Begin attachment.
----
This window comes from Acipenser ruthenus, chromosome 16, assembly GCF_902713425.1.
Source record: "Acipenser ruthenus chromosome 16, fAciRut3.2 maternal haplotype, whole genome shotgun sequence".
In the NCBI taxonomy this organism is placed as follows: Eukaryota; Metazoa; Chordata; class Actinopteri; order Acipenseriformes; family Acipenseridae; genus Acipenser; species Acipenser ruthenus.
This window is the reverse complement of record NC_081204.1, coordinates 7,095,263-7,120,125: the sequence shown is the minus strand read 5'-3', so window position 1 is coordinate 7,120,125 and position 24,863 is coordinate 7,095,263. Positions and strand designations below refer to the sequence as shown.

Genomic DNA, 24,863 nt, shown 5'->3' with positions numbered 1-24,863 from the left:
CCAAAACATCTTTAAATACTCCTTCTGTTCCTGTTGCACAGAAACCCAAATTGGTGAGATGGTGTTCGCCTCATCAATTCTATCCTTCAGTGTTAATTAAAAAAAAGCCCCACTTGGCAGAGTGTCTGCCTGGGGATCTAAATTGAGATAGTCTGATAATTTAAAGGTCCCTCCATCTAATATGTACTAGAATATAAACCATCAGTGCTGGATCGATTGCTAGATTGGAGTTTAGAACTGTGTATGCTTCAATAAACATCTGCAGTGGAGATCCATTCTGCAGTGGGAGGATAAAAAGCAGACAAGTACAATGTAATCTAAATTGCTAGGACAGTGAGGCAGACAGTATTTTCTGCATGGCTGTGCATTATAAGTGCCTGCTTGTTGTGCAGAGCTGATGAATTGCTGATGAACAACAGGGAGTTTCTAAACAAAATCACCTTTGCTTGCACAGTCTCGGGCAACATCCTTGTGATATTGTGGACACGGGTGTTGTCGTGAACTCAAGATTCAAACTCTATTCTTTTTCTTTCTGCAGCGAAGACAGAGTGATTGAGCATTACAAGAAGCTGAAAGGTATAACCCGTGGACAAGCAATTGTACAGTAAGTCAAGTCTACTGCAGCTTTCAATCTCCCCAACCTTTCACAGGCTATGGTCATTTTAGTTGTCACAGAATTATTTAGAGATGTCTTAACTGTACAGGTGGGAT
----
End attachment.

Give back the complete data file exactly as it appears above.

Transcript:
This window comes from Acipenser ruthenus, chromosome 16, assembly GCF_902713425.1.
Source record: "Acipenser ruthenus chromosome 16, fAciRut3.2 maternal haplotype, whole genome shotgun sequence".
In the NCBI taxonomy this organism is placed as follows: Eukaryota; Metazoa; Chordata; class Actinopteri; order Acipenseriformes; family Acipenseridae; genus Acipenser; species Acipenser ruthenus.
This window is the reverse complement of record NC_081204.1, coordinates 7,095,263-7,120,125: the sequence shown is the minus strand read 5'-3', so window position 1 is coordinate 7,120,125 and position 24,863 is coordinate 7,095,263. Positions and strand designations below refer to the sequence as shown.

Genomic DNA, 24,863 nt, shown 5'->3' with positions numbered 1-24,863 from the left:
CCAAAACATCTTTAAATACTCCTTCTGTTCCTGTTGCACAGAAACCCAAATTGGTGAGATGGTGTTCGCCTCATCAATTCTATCCTTCAGTGTTAATTAAAAAAAAGCCCCACTTGGCAGAGTGTCTGCCTGGGGATCTAAATTGAGATAGTCTGATAATTTAAAGGTCCCTCCATCTAATATGTACTAGAATATAAACCATCAGTGCTGGATCGATTGCTAGATTGGAGTTTAGAACTGTGTATGCTTCAATAAACATCTGCAGTGGAGATCCATTCTGCAGTGGGAGGATAAAAAGCAGACAAGTACAATGTAATCTAAATTGCTAGGACAGTGAGGCAGACAGTATTTTCTGCATGGCTGTGCATTATAAGTGCCTGCTTGTTGTGCAGAGCTGATGAATTGCTGATGAACAACAGGGAGTTTCTAAACAAAATCACCTTTGCTTGCACAGTCTCGGGCAACATCCTTGTGATATTGTGGACACGGGTGTTGTCGTGAACTCAAGATTCAAACTCTATTCTTTTTCTTTCTGCAGCGAAGACAGAGTGATTGAGCATTACAAGAAGCTGAAAGGTATAACCCGTGGACAAGCAATTGTACAGTAAGTCAAGTCTACTGCAGCTTTCAATCTCCCCAACCTTTCACAGGCTATGGTCATTTTAGTTGTCACAGAATTATTTAGAGATGTCTTAACTGTACAGGTGGGAT